I just wish I felt more settled. All of my friends are getting engaged and married. Buying homes. Me? Well, I've been in a relationship for two years. We joke about moving in together one day but we're talking more apartment than house. He's going to grad school in fall 2009, and who knows where I'll be. That's why it really doesn't make sense for me to buy anything right now. Even though the prices for condos in the area are coming down while rents are going up, up, up.

The more I think about it, the more I realize the only logical option is to move. I could be saving $500 a month if I find a place for $800, or $6000 a year. $6000 a year is nothing to shake a stick at. That's a huge chunk of change to go to my downpayment fund. Even if it's $4000 and I get a slightly nicer place, it's still a lot of money.

*sigh* - I just... wish there was an obvious option hitting me on the head. But life is never so black and white.


May 9, 2008

May Spending Report, May 9

This month I am making a few purchases for my "free" trip to Israel, so my budget is a little off. I will make up for this by being really frugal with my budget and trying to underspend it once I get back from my trip.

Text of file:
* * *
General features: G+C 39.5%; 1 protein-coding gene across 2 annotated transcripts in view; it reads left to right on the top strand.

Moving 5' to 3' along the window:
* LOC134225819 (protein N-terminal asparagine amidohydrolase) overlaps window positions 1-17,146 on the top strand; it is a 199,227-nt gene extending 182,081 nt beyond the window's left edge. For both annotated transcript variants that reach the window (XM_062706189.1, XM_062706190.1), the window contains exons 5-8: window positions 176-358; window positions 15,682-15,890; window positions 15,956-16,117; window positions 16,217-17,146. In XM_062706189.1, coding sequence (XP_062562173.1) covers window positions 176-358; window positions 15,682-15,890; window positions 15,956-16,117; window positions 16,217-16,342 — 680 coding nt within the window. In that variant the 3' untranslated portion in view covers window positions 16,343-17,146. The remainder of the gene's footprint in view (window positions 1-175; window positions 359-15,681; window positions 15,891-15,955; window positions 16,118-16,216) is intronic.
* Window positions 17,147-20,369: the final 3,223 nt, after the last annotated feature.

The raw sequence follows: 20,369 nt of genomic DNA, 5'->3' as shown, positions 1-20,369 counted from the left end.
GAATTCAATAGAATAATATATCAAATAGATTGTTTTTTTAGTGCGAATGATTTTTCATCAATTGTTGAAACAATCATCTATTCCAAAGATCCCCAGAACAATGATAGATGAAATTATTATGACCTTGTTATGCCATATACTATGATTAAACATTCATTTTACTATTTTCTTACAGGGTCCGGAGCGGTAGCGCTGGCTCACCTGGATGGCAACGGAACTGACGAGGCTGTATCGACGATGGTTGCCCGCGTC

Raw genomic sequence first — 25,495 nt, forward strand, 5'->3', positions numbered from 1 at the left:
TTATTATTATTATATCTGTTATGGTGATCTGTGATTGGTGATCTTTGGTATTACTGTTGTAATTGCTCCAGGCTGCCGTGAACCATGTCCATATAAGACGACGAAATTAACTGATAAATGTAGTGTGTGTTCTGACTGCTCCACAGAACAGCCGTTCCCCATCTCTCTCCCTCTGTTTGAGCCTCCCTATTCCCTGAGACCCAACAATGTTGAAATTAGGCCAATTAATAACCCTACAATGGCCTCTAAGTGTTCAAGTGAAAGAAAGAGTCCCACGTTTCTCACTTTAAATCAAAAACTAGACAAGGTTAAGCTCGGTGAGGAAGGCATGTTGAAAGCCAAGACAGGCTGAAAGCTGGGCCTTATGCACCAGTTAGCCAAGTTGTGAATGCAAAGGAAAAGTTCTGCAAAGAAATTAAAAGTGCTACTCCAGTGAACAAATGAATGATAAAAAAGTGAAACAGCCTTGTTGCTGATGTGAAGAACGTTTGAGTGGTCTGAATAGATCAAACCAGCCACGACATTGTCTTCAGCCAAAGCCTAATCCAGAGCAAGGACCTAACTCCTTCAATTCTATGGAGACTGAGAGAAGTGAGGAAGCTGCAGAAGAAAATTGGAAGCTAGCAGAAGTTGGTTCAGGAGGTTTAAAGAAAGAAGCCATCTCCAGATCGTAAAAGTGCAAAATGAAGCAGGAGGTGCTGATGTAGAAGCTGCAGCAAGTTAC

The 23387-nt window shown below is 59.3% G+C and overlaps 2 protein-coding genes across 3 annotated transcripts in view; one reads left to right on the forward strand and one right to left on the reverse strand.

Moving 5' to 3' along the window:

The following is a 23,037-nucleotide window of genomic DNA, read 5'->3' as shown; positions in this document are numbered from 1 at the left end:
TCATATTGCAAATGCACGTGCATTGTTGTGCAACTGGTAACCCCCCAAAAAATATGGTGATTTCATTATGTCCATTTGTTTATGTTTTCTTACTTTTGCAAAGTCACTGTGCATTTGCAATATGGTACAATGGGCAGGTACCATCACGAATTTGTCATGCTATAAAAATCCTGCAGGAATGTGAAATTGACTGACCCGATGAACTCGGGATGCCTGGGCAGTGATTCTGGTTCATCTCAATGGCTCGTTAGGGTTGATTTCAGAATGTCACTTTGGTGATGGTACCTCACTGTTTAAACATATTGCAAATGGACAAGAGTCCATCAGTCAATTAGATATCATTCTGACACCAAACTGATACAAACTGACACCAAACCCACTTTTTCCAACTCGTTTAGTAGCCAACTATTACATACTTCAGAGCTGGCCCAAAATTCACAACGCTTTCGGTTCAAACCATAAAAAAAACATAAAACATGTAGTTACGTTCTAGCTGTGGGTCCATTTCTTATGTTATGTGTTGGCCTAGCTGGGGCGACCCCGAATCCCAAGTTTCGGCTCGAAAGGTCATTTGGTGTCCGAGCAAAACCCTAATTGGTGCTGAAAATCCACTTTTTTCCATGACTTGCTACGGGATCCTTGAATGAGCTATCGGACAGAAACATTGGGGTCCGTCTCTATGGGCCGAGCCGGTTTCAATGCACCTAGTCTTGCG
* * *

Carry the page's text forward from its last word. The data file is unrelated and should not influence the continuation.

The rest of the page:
Next month is going to be difficult because I am missing two to three weeks of work for my trip, and that's unpaid time off. Which is fine, I just need to be careful to be really frugal next month. Luckily, my parents will probably feed me while I'm home, and while in Israel the trip provides some meals. So if I can get away with just paying my fixed costs in June, I can afford to take the trip. Granted, the trip is free, so this is a frugal vacation by proxy. Can't complain about that!

FOOD: $40
$2050 / [$2400 budget for month]

(($350 left for May))

Still need to...

*go food shopping (approx $80)
*get water shoes for trip ($60?)
*haircut ($70)
*get bathing suit? ($90)
Still to spend: $300 (put any extra in vacation fund!)

Rent: $1050
Phone: $55
Cable: $72
Health Insurance: $129
Gym: $27
Car Insurance: $87

$20 (eyebrow wax)

Entertainment /Hobbies
$15 (camera fix)
$22 (theater ticket)

Food [*still have to do food shopping for May]
$23.99 (dinner for two)
$10.24 (dinner)
$6 (dinner)

$5 (Bart fare)
$66.21 (Gas)
$3 (bart Fare)
$5 (bart fare)
$2.25 (caltrain)

$148 (dress for trip)
$53 (shirt)

Roth IRA [investments]

Prosper [Investments]


Put that rebate check into your emergency fund, before it's too late!

If you work a full-time job and aren't making a gadzillion dollars, chances are you've received (or will receive) a $600 check from the government.

Whatever you do, DON'T use it to "stimulate" the economy.

Don't let the Iraq war fool you -
It's not patriotic to be in debt.